Henry Harland was born in Brooklyn and attended College of the City of New York and for a short spell Harvard divinity school. His literary career falls into two distinct sections. During the first of these, writing under the pseudonym Sidney Luska, he produced a series of highly sensational novels, written with little regard to literary quality.
But in 1889 Harland moved to London and fell under the influence of the Aesthetic movement. He began writing under his own name and, in 1894, became the founding editor of The Yellow Book. The first novels of this new period, Mademoiselle Miss, Grey Roses, and Comedies and Errors, were praised by critics but had little general popularity. He finally achieved a wide readership with The Cardinal's Snuff-box, which was followed by The Lady Paramount and My Friend Prospero.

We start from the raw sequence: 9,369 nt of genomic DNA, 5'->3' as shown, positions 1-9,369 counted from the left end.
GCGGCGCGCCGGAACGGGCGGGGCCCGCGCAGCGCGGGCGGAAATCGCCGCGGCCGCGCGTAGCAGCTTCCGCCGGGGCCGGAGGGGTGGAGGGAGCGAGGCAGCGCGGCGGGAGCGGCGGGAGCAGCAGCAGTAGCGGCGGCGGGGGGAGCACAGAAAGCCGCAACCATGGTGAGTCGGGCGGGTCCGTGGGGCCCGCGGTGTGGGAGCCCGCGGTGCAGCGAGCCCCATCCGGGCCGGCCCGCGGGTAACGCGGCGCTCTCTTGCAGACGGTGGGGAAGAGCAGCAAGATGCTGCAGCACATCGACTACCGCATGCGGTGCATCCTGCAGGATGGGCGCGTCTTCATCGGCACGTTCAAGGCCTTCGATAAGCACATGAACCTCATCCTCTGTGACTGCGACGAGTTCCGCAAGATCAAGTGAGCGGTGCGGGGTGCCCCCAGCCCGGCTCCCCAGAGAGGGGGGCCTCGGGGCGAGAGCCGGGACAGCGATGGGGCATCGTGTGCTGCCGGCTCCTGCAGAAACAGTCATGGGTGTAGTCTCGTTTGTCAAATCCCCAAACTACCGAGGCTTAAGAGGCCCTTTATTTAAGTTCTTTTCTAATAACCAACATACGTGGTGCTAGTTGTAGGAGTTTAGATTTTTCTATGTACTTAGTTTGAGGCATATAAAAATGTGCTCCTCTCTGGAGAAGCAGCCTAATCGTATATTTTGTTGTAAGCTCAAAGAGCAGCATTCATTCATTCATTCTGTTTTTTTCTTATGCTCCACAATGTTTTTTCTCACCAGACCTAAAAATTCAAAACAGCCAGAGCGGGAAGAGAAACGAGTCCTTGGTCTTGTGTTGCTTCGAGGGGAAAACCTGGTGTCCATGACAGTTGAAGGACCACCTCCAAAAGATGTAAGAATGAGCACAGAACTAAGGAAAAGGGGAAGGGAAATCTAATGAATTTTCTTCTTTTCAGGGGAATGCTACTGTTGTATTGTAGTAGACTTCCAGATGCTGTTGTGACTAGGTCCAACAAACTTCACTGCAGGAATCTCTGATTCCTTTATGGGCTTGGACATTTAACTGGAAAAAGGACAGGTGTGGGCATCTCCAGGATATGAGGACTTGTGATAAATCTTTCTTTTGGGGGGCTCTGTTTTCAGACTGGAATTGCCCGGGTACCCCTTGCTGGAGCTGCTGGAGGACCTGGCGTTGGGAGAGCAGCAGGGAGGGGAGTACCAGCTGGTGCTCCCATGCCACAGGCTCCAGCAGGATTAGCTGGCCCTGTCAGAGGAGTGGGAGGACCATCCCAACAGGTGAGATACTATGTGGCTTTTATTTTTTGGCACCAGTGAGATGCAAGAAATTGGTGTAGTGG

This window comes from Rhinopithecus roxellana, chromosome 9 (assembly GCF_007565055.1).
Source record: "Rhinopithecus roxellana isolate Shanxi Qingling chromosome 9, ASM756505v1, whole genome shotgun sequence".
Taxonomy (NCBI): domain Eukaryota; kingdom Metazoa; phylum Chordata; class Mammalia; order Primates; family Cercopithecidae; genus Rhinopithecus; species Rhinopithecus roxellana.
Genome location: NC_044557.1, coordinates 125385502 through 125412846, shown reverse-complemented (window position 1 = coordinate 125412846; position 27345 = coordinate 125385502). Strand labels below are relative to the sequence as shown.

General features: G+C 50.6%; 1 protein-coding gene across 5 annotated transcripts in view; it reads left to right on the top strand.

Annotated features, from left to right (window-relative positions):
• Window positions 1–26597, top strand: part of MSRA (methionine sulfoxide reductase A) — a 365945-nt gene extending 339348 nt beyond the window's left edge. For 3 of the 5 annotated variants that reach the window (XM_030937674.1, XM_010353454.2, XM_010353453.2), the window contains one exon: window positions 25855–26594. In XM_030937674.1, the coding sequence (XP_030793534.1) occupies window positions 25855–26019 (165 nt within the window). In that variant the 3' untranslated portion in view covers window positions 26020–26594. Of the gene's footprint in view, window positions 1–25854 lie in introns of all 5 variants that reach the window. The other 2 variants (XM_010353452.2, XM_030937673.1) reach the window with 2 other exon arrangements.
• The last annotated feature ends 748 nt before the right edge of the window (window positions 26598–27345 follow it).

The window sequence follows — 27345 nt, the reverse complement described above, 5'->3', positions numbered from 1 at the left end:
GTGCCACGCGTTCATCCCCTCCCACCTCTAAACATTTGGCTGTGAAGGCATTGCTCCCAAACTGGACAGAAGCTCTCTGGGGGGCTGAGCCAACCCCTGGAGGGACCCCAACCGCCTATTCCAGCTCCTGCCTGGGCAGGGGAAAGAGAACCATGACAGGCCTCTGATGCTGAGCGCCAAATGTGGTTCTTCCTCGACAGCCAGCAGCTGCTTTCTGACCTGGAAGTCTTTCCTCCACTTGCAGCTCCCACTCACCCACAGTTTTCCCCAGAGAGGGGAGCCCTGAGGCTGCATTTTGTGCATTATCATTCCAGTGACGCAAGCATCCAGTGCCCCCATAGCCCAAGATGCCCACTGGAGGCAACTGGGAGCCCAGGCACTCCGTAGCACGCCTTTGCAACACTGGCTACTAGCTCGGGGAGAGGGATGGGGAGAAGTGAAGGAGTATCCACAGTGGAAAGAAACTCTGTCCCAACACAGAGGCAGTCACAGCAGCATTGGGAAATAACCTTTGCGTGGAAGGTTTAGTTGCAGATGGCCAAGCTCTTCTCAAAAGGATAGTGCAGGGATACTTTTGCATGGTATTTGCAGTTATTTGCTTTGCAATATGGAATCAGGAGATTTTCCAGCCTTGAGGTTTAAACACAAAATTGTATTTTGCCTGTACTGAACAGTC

Harland died in 1905 at San Remo, Italy, after a prolonged period of tuberculosis.